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Make the switch

Energy-saving tips that’ll reduce your bill more than turning off the lights

Jen Johnson
September 25, 2023

“Don’t forget to turn off the lights!” For many of us growing up, this was the number one thing we heard about how to save on our energy bills. For decades I’ve dutifully turned them off every time I left the room, and thought I was doing everything I could to lower my bill.

But recently I learned that turning the lights off is no longer the number one thing we can do to drop energy use and lower our bill. About half of homes in the U.S. use more efficient LED lights, and only 15% use incandescent bulbs, bringing lighting costs down significantly. For those of us already using LED bulbs, there are some new adjustments and habits we can build that will lower our bills and reduce energy waste.

Here are the top things to know about what’s fueling your energy bill, what you can do to reduce energy waste without taking on a big home improvement project, and what kind of savings it could bring you.

What’s Going Into Your Energy Bill?

Before diving into specific tips, it’s helpful to think about a couple general guidelines you can use to decide where you want to put your attention. The first is understanding your biggest sources of energy use. The largest expenses are likely the ones where you have more opportunity to see big savings – and on the other side of that coin, going to great lengths to reduce something that doesn’t cost you much isn’t going to be a good use of your time. If you’re already barely using your dishwasher, for instance, then investing in a solution for it won’t do much for you.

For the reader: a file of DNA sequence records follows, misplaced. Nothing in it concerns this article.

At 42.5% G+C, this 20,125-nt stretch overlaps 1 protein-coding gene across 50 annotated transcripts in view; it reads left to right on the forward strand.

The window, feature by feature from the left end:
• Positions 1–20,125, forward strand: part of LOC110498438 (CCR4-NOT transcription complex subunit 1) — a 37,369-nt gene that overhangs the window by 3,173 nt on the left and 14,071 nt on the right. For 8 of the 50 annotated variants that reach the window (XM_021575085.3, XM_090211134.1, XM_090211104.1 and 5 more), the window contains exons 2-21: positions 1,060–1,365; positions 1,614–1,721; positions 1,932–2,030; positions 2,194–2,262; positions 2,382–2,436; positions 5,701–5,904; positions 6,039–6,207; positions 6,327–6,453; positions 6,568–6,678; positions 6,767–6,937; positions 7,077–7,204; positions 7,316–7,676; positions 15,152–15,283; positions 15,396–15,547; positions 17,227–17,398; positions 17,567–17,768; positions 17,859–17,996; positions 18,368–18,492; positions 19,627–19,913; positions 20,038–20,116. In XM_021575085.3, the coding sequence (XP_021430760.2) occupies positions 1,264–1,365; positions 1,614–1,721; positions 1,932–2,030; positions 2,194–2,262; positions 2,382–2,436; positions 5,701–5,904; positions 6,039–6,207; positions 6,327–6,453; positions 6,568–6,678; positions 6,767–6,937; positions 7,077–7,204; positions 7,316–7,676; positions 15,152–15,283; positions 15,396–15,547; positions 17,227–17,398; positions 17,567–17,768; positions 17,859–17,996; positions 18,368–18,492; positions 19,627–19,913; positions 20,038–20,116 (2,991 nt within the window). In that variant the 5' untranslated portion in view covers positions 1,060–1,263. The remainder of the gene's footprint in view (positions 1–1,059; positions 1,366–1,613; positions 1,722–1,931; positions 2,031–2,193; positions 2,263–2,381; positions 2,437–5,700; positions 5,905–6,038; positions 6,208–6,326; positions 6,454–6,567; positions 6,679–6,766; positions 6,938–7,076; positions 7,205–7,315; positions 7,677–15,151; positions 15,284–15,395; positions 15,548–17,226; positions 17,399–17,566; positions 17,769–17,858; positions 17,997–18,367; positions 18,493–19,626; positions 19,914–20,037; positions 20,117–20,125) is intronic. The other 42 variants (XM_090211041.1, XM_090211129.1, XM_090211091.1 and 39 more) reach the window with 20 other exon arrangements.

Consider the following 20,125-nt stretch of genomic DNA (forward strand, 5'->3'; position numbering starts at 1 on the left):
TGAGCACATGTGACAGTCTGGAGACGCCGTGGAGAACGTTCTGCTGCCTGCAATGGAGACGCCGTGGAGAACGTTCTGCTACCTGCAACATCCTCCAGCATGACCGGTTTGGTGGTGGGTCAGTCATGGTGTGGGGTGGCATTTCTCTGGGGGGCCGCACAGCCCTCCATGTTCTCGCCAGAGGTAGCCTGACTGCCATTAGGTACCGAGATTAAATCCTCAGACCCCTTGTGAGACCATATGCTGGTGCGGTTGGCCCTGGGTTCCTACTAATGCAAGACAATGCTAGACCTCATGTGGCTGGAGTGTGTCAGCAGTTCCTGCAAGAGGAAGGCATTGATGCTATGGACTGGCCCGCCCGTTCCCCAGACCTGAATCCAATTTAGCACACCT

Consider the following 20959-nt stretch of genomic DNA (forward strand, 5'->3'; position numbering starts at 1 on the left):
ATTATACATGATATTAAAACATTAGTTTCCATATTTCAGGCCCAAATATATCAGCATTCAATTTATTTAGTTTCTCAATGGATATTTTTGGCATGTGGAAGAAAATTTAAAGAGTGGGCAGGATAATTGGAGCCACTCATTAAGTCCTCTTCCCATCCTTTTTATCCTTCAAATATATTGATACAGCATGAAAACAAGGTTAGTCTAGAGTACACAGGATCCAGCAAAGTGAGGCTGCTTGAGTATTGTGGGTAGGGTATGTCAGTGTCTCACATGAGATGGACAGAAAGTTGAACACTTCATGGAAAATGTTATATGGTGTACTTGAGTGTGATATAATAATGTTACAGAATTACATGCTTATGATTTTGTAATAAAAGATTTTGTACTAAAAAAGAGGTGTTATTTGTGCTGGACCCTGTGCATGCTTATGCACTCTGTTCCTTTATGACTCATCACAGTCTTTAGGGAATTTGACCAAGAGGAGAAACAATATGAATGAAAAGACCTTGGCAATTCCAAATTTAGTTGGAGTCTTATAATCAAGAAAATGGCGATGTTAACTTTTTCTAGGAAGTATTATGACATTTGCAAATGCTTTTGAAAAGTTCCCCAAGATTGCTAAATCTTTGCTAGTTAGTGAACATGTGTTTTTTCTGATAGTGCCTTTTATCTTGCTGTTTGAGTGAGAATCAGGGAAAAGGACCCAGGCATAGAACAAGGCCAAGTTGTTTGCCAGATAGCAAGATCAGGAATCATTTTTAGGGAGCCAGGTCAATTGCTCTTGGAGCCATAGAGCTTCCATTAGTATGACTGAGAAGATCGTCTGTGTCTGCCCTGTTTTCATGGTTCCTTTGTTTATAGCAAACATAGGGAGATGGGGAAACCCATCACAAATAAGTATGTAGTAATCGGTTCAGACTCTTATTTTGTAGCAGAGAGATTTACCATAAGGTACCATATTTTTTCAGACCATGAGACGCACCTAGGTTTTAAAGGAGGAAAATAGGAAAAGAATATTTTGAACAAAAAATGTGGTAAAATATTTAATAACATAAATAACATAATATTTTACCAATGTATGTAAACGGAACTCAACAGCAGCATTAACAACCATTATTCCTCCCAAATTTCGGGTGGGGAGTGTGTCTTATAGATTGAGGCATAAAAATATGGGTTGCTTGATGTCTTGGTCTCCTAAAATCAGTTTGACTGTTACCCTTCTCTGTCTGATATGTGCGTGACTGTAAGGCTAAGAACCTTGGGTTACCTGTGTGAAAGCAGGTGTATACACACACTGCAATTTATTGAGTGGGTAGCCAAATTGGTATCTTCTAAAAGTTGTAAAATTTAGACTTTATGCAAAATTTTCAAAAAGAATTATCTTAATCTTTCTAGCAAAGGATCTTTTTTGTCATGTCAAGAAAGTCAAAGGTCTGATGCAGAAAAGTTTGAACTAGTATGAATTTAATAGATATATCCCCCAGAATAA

Let’s start by understanding where energy is being used in your home. Every household runs differently, but here’s the average energy breakdown for American homes according to the U.S. Energy Information Administration:  

As you can see, the biggest-ticket items here are temperature control for your home, and heating water. But that doesn’t mean you need to start taking cold showers and over-heating in the summer to save some money – some of these other categories are easier to adjust. Now that we know what’s going into your bill, let’s talk about savings tips.